TLE1 belongs to the Groucho/TLE family of co-repressors that act as master regulators during development affecting segmentation, neurogenesis, myogenesis, and multiple cell fate decisions. TLE1 modulate several major signaling pathways including Wnt and Notch, and specifically interacts with multiple transcription factors involved in hematopoiesis such TCF/LEF, HES1, RUNX1/AML. TLE1 has also been implicated in Crohn's disease via its interaction with NOD2, a regulator of NFkB. Our laboratory identified TLE1 as a likely AML tumor suppressor gene, commonly deleted in subgroups of AML, and others have shown its role as a tumor suppressor gene in myeloid and other hematopoietic malignancies. To better understand the role of TLE1 in hematopoiesis and leukemogenesis we created a line of Tle1 null mice.
Tle1 null mice are born normally, but become progressively growth retarded by 3 days of life, with only 50% survival by 4 weeks as compared to heterozygous and wild type littermates. Abnormalities are observed in several organs systems including the hematopoietic system. We characterized the hematopoietic system in Tle1 knock out mice between two and 12 weeks of age. The bone marrow cellularity in the Tle1 knock out mice is comparable to the wild type mice at all time points examined. However, frequency of granulocyte macrophage progenitors in bone marrow mononuclear cells is significantly higher in the Tle1 knockout bone marrow compared to heterozygous and wild type mice. The proportion and number of myeloid cells as evidenced by Gr1, Mac1 expression are significantly higher in the bone marrow, spleen and blood of these knockout mice. There were significantly lower B-cells (B220+cells) in the Tle1 knockout mice compared to heterozygous and wild type.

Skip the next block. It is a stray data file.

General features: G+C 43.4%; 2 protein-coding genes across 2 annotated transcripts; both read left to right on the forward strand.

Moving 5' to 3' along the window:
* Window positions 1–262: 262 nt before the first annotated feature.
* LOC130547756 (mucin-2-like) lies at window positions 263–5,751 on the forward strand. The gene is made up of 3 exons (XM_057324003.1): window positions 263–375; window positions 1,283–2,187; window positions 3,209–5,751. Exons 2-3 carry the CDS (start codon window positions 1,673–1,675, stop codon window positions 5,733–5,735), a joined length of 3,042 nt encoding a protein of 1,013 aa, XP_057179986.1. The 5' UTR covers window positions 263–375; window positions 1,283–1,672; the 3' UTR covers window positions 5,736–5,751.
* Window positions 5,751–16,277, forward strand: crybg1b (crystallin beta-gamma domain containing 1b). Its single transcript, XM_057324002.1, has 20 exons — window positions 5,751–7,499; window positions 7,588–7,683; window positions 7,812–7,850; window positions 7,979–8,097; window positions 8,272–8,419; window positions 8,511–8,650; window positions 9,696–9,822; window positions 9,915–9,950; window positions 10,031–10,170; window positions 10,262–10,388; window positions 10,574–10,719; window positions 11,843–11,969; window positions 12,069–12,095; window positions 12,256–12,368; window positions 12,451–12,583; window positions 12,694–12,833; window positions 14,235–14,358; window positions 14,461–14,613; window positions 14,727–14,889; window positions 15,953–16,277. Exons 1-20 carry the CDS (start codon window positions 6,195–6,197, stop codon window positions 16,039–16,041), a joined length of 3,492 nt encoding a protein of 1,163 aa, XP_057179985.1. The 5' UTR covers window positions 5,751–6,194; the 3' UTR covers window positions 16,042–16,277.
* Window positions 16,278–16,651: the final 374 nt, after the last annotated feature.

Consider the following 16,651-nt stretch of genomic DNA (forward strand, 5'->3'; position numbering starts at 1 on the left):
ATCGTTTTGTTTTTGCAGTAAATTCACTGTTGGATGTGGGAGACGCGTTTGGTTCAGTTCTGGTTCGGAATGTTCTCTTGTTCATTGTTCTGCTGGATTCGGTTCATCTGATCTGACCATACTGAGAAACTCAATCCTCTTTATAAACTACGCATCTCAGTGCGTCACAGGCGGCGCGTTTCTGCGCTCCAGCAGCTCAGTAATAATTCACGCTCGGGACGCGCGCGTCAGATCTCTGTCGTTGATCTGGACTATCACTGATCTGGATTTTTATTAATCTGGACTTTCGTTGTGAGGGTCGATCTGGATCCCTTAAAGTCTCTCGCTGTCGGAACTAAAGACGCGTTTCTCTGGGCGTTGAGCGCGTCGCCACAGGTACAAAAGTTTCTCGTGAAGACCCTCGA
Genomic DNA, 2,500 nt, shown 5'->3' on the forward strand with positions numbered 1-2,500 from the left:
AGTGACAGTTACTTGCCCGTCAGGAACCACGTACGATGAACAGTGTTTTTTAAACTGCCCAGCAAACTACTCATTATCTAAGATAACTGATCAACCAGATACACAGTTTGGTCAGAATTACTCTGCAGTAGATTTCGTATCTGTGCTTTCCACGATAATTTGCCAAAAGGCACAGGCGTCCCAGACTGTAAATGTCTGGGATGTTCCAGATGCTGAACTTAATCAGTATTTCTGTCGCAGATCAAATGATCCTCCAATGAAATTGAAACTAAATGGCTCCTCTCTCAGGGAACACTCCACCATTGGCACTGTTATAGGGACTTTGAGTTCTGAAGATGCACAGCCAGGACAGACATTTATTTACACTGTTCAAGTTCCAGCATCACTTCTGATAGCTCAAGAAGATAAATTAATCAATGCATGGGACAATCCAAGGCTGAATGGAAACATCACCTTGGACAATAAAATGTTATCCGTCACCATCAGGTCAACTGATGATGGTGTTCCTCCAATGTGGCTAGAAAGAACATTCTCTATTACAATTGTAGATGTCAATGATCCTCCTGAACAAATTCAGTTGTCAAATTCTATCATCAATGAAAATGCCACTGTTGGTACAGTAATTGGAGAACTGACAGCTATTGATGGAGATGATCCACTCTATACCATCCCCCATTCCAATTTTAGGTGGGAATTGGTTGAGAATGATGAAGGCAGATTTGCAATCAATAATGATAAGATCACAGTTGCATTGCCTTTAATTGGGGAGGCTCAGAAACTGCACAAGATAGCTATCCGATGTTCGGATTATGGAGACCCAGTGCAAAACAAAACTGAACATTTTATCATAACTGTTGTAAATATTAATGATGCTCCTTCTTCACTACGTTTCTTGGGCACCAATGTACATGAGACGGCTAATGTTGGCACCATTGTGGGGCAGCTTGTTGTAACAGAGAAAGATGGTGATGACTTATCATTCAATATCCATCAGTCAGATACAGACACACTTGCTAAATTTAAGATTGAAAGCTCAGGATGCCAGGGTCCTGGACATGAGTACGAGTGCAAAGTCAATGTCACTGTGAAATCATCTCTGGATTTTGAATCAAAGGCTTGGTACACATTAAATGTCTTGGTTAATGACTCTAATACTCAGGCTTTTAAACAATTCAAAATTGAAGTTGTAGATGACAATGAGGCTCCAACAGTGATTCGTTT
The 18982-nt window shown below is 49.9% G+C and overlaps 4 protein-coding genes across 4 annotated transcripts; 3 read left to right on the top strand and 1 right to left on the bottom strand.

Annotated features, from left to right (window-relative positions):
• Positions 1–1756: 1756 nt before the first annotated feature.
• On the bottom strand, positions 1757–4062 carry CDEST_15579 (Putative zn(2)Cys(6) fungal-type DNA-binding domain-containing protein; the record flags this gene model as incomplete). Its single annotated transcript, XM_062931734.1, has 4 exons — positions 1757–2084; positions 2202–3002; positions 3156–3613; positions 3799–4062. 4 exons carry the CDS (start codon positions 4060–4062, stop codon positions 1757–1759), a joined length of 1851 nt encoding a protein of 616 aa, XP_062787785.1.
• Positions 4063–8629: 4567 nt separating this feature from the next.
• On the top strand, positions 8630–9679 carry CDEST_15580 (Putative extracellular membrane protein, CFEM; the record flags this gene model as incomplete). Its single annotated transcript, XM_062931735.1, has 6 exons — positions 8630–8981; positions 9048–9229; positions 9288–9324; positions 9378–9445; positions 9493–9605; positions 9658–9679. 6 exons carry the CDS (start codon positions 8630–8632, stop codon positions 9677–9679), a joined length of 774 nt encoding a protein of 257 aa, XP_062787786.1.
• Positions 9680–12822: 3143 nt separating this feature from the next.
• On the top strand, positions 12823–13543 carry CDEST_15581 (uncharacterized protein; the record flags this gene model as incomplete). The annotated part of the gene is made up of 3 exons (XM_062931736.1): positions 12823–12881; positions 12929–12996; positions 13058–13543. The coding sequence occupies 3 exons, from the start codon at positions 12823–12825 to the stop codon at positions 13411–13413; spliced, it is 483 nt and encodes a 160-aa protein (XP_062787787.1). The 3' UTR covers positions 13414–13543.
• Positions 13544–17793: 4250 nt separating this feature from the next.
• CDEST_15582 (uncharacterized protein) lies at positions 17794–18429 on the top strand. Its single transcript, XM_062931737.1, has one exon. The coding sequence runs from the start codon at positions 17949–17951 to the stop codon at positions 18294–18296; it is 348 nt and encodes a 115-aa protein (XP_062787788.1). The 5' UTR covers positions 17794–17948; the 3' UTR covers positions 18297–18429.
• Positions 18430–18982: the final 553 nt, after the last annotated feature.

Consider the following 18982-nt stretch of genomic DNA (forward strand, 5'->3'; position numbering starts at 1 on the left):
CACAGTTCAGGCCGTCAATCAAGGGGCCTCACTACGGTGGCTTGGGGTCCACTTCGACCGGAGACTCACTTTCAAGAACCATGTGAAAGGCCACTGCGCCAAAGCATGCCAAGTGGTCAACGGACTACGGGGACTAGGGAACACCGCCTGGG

In colony forming assays there was a trend towards higher number of CFU-GM (7.66 vs 5), p=0.07) and CFU-M (27.16 vs 12.5, p=0.05) colonies from Tle1 null bone marrow as compared to wild type bone marrow. The spleens from four week and 17 months old Tle1 knockout mice had higher frequency of Gr1-negative, Mac1-positive and F4/80 positive macrophages. We also observed a significantly higher production of the inflammatory cytokines IL6 and TNFafrom peritoneal macrophages harvested from Tle1 null mice as compared to those from wild type mice in response to TLR ligand stimulation. To investigate the potential mechanism of this inhibitory effect of TLE1 on inflammation we demonstrated that TLE1 expression is able to block the nuclear translocation of NFkB in THP1 cells in response to LPS-K12 (p<0.05).
In summary this work demonstrates that the lack of Tle1 expression biases hematopoiesis towards myeloid differentiation, a finding of potential relevance given the inactivation of TLE1 seen in subsets of myeloid malignancies. We further show that inactivation of Tle1 leads to an increase in macrophages primed to release increased inflammatory cytokines. This is notable given the recent observation that TLE1 may modulate the effects of NOD2 in the pathogenesis of Crohn's disease. These Tle1 null mice will allow the investigation of the potential role of TLE1 as a modulator of a variety of other inflammatory diseases.
No relevant conflicts of interest to declare.
Asterisk with author names denotes non-ASH members.